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Talent Talk: When Recruiting, Keep in Mind the ‘COVID Exception’

It’s time to set aside conventional wisdom related to younger candidates' potential stability based on their recent job history.

Paul Sturgeon

May 20, 2024

2 Min Read
remote job interview
Insta Photos/iStock via Getty Images

Job stability is an important factor to consider for companies that are hiring. The obvious thinking is that if someone has had a relatively stable job history that will continue with their new company, and that the opposite would also be true.

On a side note, isn’t it a bit odd that we say “past performance is not indicative of future results” when investing in a stock or mutual fund that has been around for 100 years, but when it comes to hiring human beings, we are certain that it is just the opposite? But I digress.

A question of division.

HR and hiring managers will continue to count the number of jobs on a resume, divide that by the number of years, and conclude that the person is either stable or a “job hopper.” It would be nice if I could be more sanctimonious, but recruiters also do it. However, what I have found and want to share here is that we need to consider what I’m dubbing the COVID Exception.

We all need to look at resumes with an open mind during the approximate 2020 to 2022 period. For it being such recent history, sometimes it seems we have already forgotten how disruptive it was in the business world. Hundreds of thousands of companies closed their doors, filed for bankruptcy, or, at a minimum, had a major loss of revenue.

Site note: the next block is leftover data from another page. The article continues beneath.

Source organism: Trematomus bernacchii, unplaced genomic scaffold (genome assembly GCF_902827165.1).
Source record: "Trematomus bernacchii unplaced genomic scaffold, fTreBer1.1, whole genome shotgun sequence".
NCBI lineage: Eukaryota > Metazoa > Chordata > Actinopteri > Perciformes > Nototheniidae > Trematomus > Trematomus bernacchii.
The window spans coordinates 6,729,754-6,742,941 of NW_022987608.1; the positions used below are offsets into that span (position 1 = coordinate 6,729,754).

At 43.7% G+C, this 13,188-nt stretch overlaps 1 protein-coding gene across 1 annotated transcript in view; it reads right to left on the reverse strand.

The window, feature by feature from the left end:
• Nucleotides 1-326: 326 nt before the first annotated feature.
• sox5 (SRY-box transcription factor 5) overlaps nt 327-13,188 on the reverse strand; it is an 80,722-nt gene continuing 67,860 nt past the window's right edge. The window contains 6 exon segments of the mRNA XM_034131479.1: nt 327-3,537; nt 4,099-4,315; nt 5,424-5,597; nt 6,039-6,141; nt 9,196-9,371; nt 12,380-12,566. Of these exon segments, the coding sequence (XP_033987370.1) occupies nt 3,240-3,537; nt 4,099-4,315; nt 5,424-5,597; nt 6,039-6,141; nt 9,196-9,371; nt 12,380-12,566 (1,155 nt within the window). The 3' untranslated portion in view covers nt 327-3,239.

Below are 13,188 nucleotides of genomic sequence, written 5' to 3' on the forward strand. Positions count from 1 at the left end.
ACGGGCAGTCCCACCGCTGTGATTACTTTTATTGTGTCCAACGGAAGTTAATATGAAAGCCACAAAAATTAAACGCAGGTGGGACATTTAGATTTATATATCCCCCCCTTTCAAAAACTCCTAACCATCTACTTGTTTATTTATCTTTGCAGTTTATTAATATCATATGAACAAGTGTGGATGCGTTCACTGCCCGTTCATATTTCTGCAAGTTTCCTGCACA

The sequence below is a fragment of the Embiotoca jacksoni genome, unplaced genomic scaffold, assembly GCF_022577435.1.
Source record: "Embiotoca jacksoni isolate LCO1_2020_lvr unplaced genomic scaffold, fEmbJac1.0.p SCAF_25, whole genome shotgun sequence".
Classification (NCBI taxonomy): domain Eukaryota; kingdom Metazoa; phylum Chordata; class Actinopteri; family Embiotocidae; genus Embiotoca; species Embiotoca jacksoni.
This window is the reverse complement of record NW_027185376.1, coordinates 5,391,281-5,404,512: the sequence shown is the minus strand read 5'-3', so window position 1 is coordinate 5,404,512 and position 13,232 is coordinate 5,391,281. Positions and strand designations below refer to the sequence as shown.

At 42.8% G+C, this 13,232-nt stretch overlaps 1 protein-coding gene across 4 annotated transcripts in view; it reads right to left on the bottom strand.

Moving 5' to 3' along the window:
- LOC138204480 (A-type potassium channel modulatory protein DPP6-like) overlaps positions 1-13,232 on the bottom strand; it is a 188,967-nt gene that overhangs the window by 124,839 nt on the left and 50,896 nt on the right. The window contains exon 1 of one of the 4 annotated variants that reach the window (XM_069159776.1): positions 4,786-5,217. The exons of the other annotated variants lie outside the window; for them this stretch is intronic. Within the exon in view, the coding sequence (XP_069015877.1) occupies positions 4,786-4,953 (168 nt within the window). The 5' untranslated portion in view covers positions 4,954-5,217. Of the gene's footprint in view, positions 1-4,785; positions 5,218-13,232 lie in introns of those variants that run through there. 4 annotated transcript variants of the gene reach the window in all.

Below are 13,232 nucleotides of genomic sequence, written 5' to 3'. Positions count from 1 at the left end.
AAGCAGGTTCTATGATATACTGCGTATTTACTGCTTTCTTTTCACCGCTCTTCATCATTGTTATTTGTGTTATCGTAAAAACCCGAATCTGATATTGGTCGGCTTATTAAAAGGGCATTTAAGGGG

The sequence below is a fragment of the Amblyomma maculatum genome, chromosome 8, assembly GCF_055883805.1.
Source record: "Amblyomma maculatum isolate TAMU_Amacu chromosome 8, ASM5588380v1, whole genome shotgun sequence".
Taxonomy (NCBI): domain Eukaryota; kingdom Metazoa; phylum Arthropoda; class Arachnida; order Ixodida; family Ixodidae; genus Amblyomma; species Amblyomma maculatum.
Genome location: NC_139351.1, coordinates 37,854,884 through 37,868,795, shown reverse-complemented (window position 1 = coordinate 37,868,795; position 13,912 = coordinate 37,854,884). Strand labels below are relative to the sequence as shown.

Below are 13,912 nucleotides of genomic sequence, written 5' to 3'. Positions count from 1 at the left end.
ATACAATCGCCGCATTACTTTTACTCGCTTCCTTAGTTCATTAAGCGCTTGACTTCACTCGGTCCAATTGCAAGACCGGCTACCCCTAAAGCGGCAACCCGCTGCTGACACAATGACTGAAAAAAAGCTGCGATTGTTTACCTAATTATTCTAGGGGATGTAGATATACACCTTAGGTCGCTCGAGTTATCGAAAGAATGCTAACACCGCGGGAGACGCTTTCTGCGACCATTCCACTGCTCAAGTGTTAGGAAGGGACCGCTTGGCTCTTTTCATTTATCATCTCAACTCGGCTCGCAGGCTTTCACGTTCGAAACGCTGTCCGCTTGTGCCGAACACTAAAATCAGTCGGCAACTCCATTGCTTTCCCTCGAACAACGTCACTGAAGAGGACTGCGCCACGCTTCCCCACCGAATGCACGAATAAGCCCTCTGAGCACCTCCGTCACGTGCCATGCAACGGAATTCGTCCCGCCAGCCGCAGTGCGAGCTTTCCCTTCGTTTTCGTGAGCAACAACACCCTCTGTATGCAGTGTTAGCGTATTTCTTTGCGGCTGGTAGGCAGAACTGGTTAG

In defense of job hopping.

Record-breaking numbers of Americans quit their jobs, while more than 10 million jobs remained unfilled. Strong employer demand enabled workers to pursue better opportunities. Job-switchers obtained substantially faster pay increases than people who stayed put.

There were 47.8 million quits in 2021, up from 35.9 million in 2020.  More than 3% of US workers quit in November 2021 alone. This was the highest on record for a single month, resulting in the label, the Great Resignation. In 2022 the trend continued with 50.6 million quits, the highest annual level in the US Bureau of Labor Statistics’ survey history.

What the numbers mean.

That is a lot of numbers, but what does it all mean? It means that if you are hiring and want to attract the top talent available, you must consider the COVID Exception. And one final note: While this could apply to anyone in the workforce at that time, it disproportionately affected those early in their careers, who had nothing "normal" to compare with their situation.

About the Author(s)

Paul Sturgeon

Paul Sturgeon is CEO of KLA Industries, a national search firm specializing in plastics, packaging, and polymer technology. If you have a topic you would like to see discussed, a company that is growing, or other ideas for this blog, e-mail Sturgeon at [email protected].

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